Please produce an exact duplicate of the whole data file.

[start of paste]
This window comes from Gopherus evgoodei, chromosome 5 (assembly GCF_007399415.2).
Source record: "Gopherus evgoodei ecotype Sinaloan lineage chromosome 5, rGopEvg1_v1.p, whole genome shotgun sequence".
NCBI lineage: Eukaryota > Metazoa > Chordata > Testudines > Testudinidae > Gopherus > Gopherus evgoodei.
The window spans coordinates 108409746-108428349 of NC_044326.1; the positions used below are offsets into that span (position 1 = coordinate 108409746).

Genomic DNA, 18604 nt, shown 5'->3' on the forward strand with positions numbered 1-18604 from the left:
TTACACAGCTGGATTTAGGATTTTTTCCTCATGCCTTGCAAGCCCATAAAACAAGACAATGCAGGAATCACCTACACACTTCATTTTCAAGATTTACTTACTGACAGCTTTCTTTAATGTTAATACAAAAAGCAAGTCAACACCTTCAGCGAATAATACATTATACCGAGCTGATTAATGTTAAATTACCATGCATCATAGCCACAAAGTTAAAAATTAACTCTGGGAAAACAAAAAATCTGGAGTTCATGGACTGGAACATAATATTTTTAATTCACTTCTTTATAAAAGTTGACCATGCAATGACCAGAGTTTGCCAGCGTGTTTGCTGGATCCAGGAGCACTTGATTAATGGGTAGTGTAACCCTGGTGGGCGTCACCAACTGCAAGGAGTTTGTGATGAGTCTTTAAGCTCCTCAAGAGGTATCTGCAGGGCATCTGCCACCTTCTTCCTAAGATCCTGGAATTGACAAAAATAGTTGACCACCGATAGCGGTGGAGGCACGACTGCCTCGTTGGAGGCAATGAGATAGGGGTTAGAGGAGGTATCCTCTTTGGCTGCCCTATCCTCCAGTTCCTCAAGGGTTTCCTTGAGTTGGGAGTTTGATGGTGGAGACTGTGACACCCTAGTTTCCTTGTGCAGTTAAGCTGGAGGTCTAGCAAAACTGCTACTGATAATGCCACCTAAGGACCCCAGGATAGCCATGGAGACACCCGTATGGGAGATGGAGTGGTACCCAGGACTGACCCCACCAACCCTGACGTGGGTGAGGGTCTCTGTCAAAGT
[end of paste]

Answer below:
This window comes from Gopherus evgoodei, chromosome 5 (assembly GCF_007399415.2).
Source record: "Gopherus evgoodei ecotype Sinaloan lineage chromosome 5, rGopEvg1_v1.p, whole genome shotgun sequence".
NCBI lineage: Eukaryota > Metazoa > Chordata > Testudines > Testudinidae > Gopherus > Gopherus evgoodei.
The window spans coordinates 108409746-108428349 of NC_044326.1; the positions used below are offsets into that span (position 1 = coordinate 108409746).

Genomic DNA, 18604 nt, shown 5'->3' on the forward strand with positions numbered 1-18604 from the left:
TTACACAGCTGGATTTAGGATTTTTTCCTCATGCCTTGCAAGCCCATAAAACAAGACAATGCAGGAATCACCTACACACTTCATTTTCAAGATTTACTTACTGACAGCTTTCTTTAATGTTAATACAAAAAGCAAGTCAACACCTTCAGCGAATAATACATTATACCGAGCTGATTAATGTTAAATTACCATGCATCATAGCCACAAAGTTAAAAATTAACTCTGGGAAAACAAAAAATCTGGAGTTCATGGACTGGAACATAATATTTTTAATTCACTTCTTTATAAAAGTTGACCATGCAATGACCAGAGTTTGCCAGCGTGTTTGCTGGATCCAGGAGCACTTGATTAATGGGTAGTGTAACCCTGGTGGGCGTCACCAACTGCAAGGAGTTTGTGATGAGTCTTTAAGCTCCTCAAGAGGTATCTGCAGGGCATCTGCCACCTTCTTCCTAAGATCCTGGAATTGACAAAAATAGTTGACCACCGATAGCGGTGGAGGCACGACTGCCTCGTTGGAGGCAATGAGATAGGGGTTAGAGGAGGTATCCTCTTTGGCTGCCCTATCCTCCAGTTCCTCAAGGGTTTCCTTGAGTTGGGAGTTTGATGGTGGAGACTGTGACACCCTAGTTTCCTTGTGCAGTTAAGCTGGAGGTCTAGCAAAACTGCTACTGATAATGCCACCTAAGGACCCCAGGATAGCCATGGAGACACCCGTATGGGAGATGGAGTGGTACCCAGGACTGACCCCACCAACCCTGACGTGGGTGAGGGTCTCTGTCAAAGT